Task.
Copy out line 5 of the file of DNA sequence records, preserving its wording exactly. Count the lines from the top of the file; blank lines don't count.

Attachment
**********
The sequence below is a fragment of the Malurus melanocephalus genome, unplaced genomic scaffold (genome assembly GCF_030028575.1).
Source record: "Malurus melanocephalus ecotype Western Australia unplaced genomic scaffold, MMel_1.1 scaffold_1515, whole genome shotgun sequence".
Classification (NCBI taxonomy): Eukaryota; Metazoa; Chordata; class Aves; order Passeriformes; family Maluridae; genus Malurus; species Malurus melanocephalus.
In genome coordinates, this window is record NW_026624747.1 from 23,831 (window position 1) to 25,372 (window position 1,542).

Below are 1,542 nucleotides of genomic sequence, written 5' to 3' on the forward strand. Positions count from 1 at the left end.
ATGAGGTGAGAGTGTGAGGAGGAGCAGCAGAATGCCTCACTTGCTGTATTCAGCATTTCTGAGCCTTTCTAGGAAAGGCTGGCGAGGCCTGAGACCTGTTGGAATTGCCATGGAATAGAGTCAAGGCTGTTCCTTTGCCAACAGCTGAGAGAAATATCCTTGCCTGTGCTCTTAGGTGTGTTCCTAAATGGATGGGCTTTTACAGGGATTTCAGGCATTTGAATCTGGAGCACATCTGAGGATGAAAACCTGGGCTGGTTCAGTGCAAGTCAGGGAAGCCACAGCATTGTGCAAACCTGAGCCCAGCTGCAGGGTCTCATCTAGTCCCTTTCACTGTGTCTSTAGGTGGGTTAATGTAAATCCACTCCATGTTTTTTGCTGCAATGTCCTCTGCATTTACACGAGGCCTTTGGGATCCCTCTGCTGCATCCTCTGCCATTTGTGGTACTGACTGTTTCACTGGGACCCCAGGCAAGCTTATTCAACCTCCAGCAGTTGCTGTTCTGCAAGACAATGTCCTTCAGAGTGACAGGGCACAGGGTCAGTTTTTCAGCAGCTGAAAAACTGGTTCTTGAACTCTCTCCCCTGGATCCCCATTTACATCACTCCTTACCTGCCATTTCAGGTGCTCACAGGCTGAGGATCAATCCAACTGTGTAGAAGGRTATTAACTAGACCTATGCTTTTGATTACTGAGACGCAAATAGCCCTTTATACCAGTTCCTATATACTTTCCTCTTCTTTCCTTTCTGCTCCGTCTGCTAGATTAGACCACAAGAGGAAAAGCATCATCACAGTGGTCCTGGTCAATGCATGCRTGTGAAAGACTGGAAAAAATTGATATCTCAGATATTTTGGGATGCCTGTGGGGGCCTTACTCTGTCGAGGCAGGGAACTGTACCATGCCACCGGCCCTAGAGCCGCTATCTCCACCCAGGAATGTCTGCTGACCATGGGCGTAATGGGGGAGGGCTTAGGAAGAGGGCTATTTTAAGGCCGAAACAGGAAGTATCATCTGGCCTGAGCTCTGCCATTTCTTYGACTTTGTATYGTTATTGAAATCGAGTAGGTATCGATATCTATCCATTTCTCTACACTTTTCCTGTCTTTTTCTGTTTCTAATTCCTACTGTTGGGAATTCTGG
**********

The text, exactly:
Below are 1,542 nucleotides of genomic sequence, written 5' to 3' on the forward strand. Positions count from 1 at the left end.